Denial of Service


Important

Windows Vista x64 Edition


Important

Denial of Service


Important
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RPC Authentication Vulnerability Could Allow Denial of Service - CVE-2007-2228

A denial of service vulnerability exists in the remote procedure call (RPC) facility due to a failure in communicating with the NTLM security provider when performing authentication of RPC requests. An anonymous attacker could exploit the vulnerability by sending a specially crafted RPC authentication request to a computer over the network. An attacker who successfully exploited this vulnerability could cause the computer to stop responding and automatically restart.

Mitigating Factors for RPC Authentication Vulnerability Could Allow Denial of Service - CVE-2007-2228

Mitigation refers to a setting, common configuration, or general best-practice, existing in a default state, that could reduce the severity of exploitation of a vulnerability. The following mitigating factors may be helpful in your situation:

Firewall best practices and standard default firewall configurations can help protect networks from attacks that originate outside the enterprise perimeter. Best practices recommend that systems that are connected to the Internet have a minimal number of ports exposed.
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Workarounds for RPC Authentication Vulnerability Could Allow Denial of Service - CVE-2007-2228

Workaround refers to a setting or configuration change that does not correct the underlying vulnerability but would help block known attack vectors before you apply the update. Microsoft has tested the following workarounds and states in the discussion whether a workaround reduces functionality:


Block the following at the firewall:


UDP ports 135, 137, 138, and 445, and TCP ports 135, 139, 445, and 593


All unsolicited inbound traffic on ports greater than 1024


Any other specifically configured RPC port

These ports are used to initiate a connection with RPC. Blocking them at the firewall will help protect systems that are behind that firewall from attempts to exploit this vulnerability. Also, make sure that you block any other specifically configured RPC port on the remote system. We recommend that you block all unsolicited inbound communication from the Internet to help prevent attacks that may use other ports. For more information about ports that RPC uses, visit the following Web site.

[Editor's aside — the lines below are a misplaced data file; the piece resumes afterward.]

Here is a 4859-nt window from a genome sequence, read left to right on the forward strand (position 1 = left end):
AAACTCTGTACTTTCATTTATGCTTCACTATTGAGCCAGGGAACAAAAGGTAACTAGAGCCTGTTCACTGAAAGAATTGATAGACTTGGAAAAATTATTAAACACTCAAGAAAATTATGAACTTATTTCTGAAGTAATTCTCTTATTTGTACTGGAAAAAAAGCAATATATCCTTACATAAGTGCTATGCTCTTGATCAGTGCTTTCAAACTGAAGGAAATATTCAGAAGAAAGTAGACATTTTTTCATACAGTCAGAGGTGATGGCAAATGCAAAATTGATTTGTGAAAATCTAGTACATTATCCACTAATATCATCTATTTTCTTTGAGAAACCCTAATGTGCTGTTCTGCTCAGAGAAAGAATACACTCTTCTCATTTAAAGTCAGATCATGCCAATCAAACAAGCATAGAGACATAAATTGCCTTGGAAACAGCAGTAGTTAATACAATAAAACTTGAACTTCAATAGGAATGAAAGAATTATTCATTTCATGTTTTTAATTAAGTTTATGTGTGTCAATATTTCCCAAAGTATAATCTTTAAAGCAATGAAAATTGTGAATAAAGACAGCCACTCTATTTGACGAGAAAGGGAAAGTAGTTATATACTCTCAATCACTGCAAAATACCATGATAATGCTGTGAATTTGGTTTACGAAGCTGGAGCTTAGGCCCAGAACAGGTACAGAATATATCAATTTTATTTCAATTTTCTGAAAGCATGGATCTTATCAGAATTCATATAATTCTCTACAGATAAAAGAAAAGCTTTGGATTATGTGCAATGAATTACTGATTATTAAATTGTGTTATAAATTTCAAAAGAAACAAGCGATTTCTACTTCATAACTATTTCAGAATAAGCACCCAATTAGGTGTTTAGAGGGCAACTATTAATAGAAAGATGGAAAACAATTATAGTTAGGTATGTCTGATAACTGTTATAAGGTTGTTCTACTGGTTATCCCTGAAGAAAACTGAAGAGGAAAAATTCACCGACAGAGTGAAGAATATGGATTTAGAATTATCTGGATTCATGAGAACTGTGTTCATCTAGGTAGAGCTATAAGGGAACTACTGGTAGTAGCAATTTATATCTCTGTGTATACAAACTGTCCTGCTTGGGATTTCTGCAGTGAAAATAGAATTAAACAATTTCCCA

Impact of Workaround:Several Windows services use the affected ports. Blocking connectivity to the ports may cause various applications or services to not function. Some of the applications or services that could be impacted are listed below.

Applications that use SMB (CIFS)
Applications that use mailslots or named pipes (RPC over SMB)
Server (File and Print Sharing)
Group Policy
Net Logon
Distributed File System (DFS)
Terminal Server Licensing
Print Spooler
Computer Browser
Remote Procedure Call Locator
Fax Service
Indexing Service
Performance Logs and Alerts
Systems Management Server
License Logging Service


To help protect from network-based attempts to exploit this vulnerability, use a personal firewall, such as Windows Firewall, which is included with Windows XP and with Windows Server 2003.

By default, the Windows Firewall feature in Windows XP and Windows Server 2003 helps protect your Internet connection by blocking unsolicited incoming traffic. We recommend that you block all unsolicited incoming communication from the Internet.

To enable the Windows Firewall feature by using the Network Setup Wizard, follow these steps:

1.


Click Start and then click Control Panel.

2.


Double-click Network Connections and then click Change Windows Firewall settings.

3.


On the General tab, ensure that the On (recommended) value is selected. This will enable the Windows Firewall.

4.


Once the Windows Firewall is enabled, select Don’t allow exceptions to prohibit all incoming traffic.

Note If you want to enable certain programs and services to communicate through the firewall, de-select Don’t allow exceptions and click the Exceptions tab. On the Exceptions tab, select the programs, protocols, and services that you want to enable.

Impact of Workaround:Several Windows services use the affected ports. Blocking connectivity to the ports may cause various applications or services to not function. Some of the applications or services that could be impacted are listed below.

Applications that use SMB (CIFS)
Applications that use mailslots or named pipes (RPC over SMB)
Server (File and Print Sharing)
Group Policy
Net Logon
Distributed File System (DFS)
Terminal Server Licensing
Print Spooler
Computer Browser
Remote Procedure Call Locator
Fax Service
Indexing Service
Performance Logs and Alerts
Systems Management Server
License Logging Service


To help protect from network-based attempts to exploit this vulnerability, enable advanced TCP/IP filtering on systems that support this feature.

You can enable advanced TCP/IP filtering to block all unsolicited inbound traffic. For more information about how to configure TCP/IP filtering, see Microsoft Knowledge Base Article 309798.